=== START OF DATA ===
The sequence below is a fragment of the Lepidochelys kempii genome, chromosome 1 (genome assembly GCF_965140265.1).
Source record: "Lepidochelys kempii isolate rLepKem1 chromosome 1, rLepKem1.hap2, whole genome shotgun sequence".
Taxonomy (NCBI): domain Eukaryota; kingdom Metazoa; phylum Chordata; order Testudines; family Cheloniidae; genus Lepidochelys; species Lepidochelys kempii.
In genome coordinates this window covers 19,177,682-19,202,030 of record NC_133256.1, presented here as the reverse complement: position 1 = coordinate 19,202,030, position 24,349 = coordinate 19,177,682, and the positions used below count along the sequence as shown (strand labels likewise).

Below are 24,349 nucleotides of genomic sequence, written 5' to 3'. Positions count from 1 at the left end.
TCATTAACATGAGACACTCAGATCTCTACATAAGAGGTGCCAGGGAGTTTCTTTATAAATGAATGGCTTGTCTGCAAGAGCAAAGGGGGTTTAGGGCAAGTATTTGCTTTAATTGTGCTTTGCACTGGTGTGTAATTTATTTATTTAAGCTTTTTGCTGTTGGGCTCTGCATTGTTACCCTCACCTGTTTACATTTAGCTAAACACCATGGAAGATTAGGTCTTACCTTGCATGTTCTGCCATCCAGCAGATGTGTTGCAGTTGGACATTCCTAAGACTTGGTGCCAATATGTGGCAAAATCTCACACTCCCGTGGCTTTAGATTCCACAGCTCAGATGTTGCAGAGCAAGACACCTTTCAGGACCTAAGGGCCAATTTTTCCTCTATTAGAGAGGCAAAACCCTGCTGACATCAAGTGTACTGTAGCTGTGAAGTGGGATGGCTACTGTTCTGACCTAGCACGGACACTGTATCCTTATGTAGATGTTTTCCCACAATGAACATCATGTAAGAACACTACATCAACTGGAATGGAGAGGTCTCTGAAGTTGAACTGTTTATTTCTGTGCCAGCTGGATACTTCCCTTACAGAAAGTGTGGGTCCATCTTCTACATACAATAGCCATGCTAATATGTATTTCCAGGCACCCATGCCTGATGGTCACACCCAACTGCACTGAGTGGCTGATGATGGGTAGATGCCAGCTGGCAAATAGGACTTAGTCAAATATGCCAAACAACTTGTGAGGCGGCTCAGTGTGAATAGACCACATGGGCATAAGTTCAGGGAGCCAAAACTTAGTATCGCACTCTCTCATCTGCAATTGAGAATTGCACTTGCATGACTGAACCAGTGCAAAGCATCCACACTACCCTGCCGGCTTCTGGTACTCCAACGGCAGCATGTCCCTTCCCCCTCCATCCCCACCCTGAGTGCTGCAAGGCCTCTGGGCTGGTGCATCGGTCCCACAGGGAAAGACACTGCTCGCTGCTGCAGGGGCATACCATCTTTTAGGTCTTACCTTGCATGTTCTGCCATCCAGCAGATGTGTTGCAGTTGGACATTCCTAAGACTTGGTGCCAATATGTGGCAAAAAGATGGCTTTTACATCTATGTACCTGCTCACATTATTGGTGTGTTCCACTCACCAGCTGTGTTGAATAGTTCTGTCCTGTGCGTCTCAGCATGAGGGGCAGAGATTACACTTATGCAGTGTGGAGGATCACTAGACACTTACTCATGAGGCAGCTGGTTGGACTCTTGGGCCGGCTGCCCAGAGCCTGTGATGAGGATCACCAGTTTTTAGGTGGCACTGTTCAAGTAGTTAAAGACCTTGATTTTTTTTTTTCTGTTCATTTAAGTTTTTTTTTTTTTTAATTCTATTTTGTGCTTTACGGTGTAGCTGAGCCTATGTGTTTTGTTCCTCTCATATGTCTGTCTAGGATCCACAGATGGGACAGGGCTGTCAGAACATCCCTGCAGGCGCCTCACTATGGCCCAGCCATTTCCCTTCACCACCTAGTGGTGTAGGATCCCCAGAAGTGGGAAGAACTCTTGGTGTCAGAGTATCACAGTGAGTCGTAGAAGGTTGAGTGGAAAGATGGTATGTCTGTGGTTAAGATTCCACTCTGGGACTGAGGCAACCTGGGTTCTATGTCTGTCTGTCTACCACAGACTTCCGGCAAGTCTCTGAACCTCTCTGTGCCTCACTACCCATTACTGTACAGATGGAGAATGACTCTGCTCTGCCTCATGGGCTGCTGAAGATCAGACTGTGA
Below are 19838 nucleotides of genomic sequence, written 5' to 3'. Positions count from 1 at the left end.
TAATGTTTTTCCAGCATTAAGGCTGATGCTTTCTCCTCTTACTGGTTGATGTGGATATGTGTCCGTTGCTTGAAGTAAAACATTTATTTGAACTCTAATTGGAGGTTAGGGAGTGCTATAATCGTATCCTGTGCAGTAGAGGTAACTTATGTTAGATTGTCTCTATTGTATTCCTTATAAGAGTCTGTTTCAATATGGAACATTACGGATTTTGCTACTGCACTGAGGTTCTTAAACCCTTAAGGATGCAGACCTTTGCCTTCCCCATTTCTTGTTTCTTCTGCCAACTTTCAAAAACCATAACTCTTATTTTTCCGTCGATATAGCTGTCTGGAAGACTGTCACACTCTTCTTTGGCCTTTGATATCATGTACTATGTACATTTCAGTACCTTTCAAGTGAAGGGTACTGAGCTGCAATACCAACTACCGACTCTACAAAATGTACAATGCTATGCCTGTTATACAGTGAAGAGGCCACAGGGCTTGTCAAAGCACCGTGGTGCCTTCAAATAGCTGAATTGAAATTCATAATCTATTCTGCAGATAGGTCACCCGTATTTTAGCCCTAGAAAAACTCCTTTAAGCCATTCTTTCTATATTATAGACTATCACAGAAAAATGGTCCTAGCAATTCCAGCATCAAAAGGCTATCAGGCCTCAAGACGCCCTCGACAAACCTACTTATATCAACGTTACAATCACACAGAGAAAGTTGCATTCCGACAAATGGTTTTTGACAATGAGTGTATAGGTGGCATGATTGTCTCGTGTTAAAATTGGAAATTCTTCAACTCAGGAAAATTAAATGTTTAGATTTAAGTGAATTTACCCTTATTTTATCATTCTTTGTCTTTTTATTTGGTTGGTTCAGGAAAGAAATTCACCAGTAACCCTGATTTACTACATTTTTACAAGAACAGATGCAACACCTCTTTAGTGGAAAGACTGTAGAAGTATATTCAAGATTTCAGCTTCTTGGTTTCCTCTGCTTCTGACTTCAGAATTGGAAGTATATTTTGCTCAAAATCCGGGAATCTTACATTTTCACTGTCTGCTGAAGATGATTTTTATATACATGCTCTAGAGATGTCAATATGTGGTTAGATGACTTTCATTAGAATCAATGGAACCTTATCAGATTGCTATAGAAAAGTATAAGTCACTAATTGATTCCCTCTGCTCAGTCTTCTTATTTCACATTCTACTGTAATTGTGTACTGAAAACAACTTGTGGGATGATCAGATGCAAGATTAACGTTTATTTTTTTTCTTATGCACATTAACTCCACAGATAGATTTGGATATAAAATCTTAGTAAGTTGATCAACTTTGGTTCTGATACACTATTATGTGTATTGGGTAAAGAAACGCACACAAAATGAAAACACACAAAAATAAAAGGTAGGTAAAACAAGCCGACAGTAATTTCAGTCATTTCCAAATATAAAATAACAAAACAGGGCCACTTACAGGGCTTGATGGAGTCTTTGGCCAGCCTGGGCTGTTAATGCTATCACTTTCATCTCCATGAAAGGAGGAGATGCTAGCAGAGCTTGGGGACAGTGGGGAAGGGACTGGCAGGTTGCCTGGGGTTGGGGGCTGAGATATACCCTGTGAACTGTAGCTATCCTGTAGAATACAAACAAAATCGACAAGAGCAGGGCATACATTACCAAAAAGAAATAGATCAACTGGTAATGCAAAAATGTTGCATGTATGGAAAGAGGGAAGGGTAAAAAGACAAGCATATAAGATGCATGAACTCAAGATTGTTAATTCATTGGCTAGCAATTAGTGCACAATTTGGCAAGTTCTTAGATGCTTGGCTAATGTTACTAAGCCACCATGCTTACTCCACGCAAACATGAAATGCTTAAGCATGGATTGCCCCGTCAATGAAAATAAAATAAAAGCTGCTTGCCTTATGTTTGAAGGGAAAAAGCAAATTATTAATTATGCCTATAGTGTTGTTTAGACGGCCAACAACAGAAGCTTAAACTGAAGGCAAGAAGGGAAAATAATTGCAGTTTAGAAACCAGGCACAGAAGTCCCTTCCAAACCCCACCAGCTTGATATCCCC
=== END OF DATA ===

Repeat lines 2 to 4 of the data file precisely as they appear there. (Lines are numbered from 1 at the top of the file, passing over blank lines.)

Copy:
Source record: "Lepidochelys kempii isolate rLepKem1 chromosome 1, rLepKem1.hap2, whole genome shotgun sequence".
Taxonomy (NCBI): domain Eukaryota; kingdom Metazoa; phylum Chordata; order Testudines; family Cheloniidae; genus Lepidochelys; species Lepidochelys kempii.
In genome coordinates this window covers 19,177,682-19,202,030 of record NC_133256.1, presented here as the reverse complement: position 1 = coordinate 19,202,030, position 24,349 = coordinate 19,177,682, and the positions used below count along the sequence as shown (strand labels likewise).